Cycling

What's in the Water?

It is no surprise that triathletes and swimmers expose themselves to some nasty waters all in the name of training and competition. Contaminated water is an occupational hazard. But what kind of impact does this have on an athlete? Is there really a risk of increased illness? Unfortunately, whether you are a triathlete, swimmer, or surfer your risk for GI illness is increased by inadvertent ingestion of contaminated water.

This past summer the Associated Press tested the water off the beaches of Rio de Janeiro, the site of the 2016 Summer Olympics. What they discovered was that “...the waters where Olympians will compete...are rife with human sewage and present a serious health risk for athletes.” Of course, there isn’t a single Olympian that is going to forgo the biggest event of their athletic career because of dirty water.  

Most triathletes have experienced the possibility of a canceled race due to high levels of water contamination (I’m looking at you, Boulder Reservoir!). It’s naïve to think, however, that when the race isn’t canceled the bacterial load has magically disappeared. It hasn’t. The level of bacteria just dropped below a certain threshold during that moment and at that spot where the water was tested. Ultimately, testing can give us a good range or indication, but it can only be a general guide, and as I stated earlier, despite following EPA testing, swimming in U.S. recreational waters increases your risk for GI illness. 

What does this increased risk for GI illness mean for athletes? We certainly are not going to stop training and competing in open water just to avoid contamination exposure. However, there are steps we can take to avoid getting sick:

  • Check your municipality’s test results: All recreational waters must be tested for contamination, so if you plan on training in open water you can always check your city's most recent testing results
  • Avoid swimming after a recent storm: You may want to avoid swimming in your local lake or reservoir if there has been recent rain. Run-off from a storm can increase bacterial load in the water. 
  • Stop choking down water: How is your swim technique? Full rotation – breathing out through both your nose and mouth – staying relaxed. They are some basic tips, but especially for the novice swimmer poor technique can mean more water down the hatch and that means more of those potential nasty bugs in your system.
  • Get defensive: Although there has not been specific research examining recreational swimmers and the use of probiotics in the prevention of GI illness from contaminated water exposure, some of the same bacteria can cause traveler’s diarrhea (ie, E.coli). Probiotics have been found to prevent traveler’s diarrhea, so it’s possible that they could be helpful in preventing infection from bad water as well.  

Staring at that same black line for 1500m can get awfully boring. Outdoor training in the open water is a great change of pace and a must for any competitive athlete. We’re certainly not talking about contracting the plague from your local lake. But when an infection means missed training days, or your A-race is canceled because of bacteria levels in the water, it becomes a serious matter. And athletes are taking notice – especially those looking to punch a ticket to Brazil. Unfortunately, a new round of testing in December of 2015 revealed that the waters off Rio were worse than they were before. Luckily, they have eight months to literally get their shit together.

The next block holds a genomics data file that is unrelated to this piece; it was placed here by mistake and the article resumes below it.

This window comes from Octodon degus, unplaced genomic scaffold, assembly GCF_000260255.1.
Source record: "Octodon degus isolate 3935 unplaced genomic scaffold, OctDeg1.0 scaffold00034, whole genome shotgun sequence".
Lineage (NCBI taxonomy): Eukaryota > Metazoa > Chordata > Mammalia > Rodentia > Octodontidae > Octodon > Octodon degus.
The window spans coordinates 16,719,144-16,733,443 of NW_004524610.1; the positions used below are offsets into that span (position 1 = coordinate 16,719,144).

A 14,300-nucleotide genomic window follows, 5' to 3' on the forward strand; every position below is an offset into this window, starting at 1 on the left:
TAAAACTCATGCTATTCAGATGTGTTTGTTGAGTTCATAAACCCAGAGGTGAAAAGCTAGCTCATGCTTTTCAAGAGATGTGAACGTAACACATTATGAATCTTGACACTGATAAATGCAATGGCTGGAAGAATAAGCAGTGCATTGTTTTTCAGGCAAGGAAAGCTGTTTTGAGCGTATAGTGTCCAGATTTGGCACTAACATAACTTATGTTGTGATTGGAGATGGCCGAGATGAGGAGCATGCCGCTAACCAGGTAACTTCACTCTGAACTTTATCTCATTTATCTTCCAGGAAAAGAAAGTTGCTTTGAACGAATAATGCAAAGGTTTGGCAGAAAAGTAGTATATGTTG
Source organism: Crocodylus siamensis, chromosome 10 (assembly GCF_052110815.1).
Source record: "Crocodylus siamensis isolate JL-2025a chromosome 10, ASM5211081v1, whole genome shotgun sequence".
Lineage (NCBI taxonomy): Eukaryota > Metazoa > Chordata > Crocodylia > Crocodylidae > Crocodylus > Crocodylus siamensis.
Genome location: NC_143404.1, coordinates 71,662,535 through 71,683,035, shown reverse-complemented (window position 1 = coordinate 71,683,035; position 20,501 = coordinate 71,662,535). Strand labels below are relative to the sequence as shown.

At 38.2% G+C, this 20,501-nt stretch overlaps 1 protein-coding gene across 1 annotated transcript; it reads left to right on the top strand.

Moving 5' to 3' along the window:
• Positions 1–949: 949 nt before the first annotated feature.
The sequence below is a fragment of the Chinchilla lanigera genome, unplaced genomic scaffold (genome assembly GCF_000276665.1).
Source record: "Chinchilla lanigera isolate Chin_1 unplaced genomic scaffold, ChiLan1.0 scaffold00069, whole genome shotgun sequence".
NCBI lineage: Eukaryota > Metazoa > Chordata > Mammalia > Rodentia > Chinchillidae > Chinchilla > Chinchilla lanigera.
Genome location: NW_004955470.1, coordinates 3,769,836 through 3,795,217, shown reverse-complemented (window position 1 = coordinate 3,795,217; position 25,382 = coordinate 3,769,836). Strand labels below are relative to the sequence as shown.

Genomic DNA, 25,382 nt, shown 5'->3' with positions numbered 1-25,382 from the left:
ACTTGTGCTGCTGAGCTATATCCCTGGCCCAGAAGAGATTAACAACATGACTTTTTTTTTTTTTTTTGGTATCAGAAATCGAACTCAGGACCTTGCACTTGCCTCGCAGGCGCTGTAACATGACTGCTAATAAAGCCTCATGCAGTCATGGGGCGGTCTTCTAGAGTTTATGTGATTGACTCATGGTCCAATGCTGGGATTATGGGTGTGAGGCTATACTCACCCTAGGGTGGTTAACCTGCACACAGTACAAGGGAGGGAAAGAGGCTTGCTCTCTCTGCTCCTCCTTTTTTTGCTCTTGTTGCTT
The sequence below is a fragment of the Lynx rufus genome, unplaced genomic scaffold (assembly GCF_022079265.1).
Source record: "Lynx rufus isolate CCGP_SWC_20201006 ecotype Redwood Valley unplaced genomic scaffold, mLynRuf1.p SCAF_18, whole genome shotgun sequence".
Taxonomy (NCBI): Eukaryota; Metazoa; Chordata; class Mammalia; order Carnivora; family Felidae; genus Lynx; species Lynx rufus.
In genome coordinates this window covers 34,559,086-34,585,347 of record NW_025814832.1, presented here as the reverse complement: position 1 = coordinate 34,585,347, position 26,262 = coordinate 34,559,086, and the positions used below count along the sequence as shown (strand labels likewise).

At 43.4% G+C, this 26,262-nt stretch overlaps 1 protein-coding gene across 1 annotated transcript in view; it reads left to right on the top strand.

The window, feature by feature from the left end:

Inflammation, Your Gut and Performance

inflammation-blog

We recently had a great conversation with our friends at Endurance Planet about gut health, probiotics, and the endurance athlete (check out the podcast). The question of how inflammation affects performance came up and I felt like revisiting the issue a bit more extensively in this post.

Inflammation is not necessarily the boogeyman that it is often believed to be. To understand how inflammation might affect athletic performance, let’s first define inflammation and its role in the body.

Inflammation is an extremely complex and dynamic process. It functions appropriately in our bodies as a means of warding off infections and responding to injured tissues. Think of inflammation as a cascade of events with the infection (injury, toxin, or stressor) resulting in the release of particular cells and chemicals that go after the infection or injured tissue to either destroy the offending stimulus or protect/repair the injured tissue. Inflammation is what leads to pus and to the straw-colored fluid in blisters. But most often the reaction goes on unseen inside our bodies.  

It is important to understand that infection is not the same as inflammation. An inflammatory response occurs as a result of an infection, but that is not the only time inflammation occurs in the body. Exercise is a well established cause of inflammation too. Exercise can lead to tissue (ie, muscle) injury, which sets off a cascade of inflammation. However, this is a short-term effect. Exercise has actually been found to have a long-term anti-inflammatory effect

So when is inflammation bad? This is a tough question without a good answer, but I think it would be generally accepted that inflammation, when chronic, is doing more harm than good. When does inflammation become chronic? Well, neither that blister nor that cold will last forever, so for the majority of us it’s not nasty bugs or autoimmune conditions that are driving chronic inflammation. It is our diet and stress!

The link between our diets and chronic, systemic inflammation is thought to be mediated through our guts. A less diverse microbiota, associated with a typical Western diet, has been linked to increased intestinal permeability. This process allows substances that should not cross into the bloodstream do so, triggering an inflammatory response. This process has been linked with increased insulin resistance and in turn obesity and type II diabetes. Current research is also pointing toward chronic inflammation as a culprit in the development of cardiovascular disease and even depression.